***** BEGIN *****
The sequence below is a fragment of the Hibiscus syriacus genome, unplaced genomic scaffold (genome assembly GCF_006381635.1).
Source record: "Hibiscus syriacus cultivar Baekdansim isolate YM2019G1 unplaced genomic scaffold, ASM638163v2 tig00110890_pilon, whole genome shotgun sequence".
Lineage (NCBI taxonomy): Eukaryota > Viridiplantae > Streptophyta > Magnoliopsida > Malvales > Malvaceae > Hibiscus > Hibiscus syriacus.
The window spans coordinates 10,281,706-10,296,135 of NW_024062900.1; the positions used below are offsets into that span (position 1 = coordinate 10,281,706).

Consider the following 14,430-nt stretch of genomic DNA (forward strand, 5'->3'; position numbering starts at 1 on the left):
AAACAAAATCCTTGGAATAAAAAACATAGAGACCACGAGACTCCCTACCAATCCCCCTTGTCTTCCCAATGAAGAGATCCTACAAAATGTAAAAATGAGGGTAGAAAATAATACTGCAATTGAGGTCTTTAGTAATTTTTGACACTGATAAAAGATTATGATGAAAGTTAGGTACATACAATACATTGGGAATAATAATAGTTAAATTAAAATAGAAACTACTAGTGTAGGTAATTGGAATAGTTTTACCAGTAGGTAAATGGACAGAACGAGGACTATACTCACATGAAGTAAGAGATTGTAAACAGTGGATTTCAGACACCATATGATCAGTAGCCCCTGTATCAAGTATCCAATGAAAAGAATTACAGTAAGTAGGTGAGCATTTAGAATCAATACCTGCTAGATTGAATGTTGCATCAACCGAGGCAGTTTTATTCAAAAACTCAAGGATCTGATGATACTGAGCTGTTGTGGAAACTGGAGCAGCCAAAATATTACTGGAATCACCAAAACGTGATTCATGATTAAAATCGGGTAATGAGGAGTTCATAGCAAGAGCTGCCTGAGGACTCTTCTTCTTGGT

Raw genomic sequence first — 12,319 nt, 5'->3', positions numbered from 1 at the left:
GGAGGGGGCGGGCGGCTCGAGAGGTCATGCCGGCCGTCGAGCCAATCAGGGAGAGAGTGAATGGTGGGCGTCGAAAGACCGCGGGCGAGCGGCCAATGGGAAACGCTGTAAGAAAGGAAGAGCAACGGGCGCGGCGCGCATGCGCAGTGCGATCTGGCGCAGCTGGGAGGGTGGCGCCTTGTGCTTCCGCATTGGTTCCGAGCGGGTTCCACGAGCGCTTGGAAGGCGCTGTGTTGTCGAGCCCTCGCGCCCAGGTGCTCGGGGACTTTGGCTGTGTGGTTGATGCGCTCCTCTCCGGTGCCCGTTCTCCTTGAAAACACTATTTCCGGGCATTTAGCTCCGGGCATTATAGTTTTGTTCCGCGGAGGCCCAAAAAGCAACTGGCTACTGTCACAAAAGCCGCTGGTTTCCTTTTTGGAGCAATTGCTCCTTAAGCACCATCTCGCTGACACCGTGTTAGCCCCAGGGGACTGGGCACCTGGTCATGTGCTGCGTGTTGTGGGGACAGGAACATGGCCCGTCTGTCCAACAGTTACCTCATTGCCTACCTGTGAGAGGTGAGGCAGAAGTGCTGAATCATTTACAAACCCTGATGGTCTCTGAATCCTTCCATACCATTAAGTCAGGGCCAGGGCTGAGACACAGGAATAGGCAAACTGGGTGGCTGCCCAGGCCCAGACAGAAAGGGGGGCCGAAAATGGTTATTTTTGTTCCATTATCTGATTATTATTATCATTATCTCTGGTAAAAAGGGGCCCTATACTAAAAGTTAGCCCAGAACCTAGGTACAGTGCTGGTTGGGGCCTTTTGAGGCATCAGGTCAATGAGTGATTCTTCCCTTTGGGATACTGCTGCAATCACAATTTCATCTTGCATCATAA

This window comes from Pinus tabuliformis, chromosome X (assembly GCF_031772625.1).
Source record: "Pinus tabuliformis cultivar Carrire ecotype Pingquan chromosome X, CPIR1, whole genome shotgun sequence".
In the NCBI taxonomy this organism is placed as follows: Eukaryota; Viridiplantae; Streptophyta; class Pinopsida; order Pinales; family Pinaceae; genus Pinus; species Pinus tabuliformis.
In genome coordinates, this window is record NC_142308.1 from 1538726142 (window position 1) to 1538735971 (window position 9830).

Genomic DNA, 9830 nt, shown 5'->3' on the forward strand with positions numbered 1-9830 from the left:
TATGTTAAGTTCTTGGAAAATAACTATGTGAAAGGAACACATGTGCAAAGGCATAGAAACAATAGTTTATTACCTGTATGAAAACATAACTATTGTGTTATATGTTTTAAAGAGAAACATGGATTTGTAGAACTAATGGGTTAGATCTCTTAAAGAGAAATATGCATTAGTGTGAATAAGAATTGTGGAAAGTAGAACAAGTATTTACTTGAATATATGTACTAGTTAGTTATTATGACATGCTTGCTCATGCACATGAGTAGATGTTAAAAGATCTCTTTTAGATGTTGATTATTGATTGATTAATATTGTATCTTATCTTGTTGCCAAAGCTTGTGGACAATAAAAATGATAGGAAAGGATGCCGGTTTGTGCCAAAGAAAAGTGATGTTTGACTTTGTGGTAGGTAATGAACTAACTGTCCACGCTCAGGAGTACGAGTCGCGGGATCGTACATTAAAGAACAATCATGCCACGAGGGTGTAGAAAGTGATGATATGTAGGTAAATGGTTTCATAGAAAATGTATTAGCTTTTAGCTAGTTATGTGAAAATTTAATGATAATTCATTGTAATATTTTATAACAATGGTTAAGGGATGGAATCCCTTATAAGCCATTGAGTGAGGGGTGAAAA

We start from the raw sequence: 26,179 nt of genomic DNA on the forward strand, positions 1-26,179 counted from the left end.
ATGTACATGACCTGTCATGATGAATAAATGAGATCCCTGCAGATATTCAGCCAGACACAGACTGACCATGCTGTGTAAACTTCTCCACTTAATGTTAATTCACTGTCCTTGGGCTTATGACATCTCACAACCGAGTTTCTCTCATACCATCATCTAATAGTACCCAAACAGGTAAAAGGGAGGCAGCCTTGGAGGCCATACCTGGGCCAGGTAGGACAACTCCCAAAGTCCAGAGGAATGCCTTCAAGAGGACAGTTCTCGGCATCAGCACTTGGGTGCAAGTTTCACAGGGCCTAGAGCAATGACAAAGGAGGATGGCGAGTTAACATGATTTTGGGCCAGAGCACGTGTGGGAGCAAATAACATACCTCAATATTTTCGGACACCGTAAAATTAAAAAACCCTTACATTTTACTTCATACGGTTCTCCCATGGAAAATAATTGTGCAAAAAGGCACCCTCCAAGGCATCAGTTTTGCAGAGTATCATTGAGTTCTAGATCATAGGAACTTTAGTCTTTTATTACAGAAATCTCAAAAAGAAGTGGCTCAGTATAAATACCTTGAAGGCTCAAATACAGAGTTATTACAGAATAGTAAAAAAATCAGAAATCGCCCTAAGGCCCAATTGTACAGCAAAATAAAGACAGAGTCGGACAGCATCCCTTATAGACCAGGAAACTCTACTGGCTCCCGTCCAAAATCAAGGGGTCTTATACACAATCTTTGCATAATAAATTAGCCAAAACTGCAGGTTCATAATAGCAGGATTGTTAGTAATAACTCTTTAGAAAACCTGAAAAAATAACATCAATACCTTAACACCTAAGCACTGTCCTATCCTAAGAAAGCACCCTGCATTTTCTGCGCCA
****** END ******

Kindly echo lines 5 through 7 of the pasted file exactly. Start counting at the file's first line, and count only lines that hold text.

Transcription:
Consider the following 14,430-nt stretch of genomic DNA (forward strand, 5'->3'; position numbering starts at 1 on the left):
AAACAAAATCCTTGGAATAAAAAACATAGAGACCACGAGACTCCCTACCAATCCCCCTTGTCTTCCCAATGAAGAGATCCTACAAAATGTAAAAATGAGGGTAGAAAATAATACTGCAATTGAGGTCTTTAGTAATTTTTGACACTGATAAAAGATTATGATGAAAGTTAGGTACATACAATACATTGGGAATAATAATAGTTAAATTAAAATAGAAACTACTAGTGTAGGTAATTGGAATAGTTTTACCAGTAGGTAAATGGACAGAACGAGGACTATACTCACATGAAGTAAGAGATTGTAAACAGTGGATTTCAGACACCATATGATCAGTAGCCCCTGTATCAAGTATCCAATGAAAAGAATTACAGTAAGTAGGTGAGCATTTAGAATCAATACCTGCTAGATTGAATGTTGCATCAACCGAGGCAGTTTTATTCAAAAACTCAAGGATCTGATGATACTGAGCTGTTGTGGAAACTGGAGCAGCCAAAATATTACTGGAATCACCAAAACGTGATTCATGATTAAAATCGGGTAATGAGGAGTTCATAGCAAGAGCTGCCTGAGGACTCTTCTTCTTGGT

Raw genomic sequence first — 12,319 nt, 5'->3', positions numbered from 1 at the left: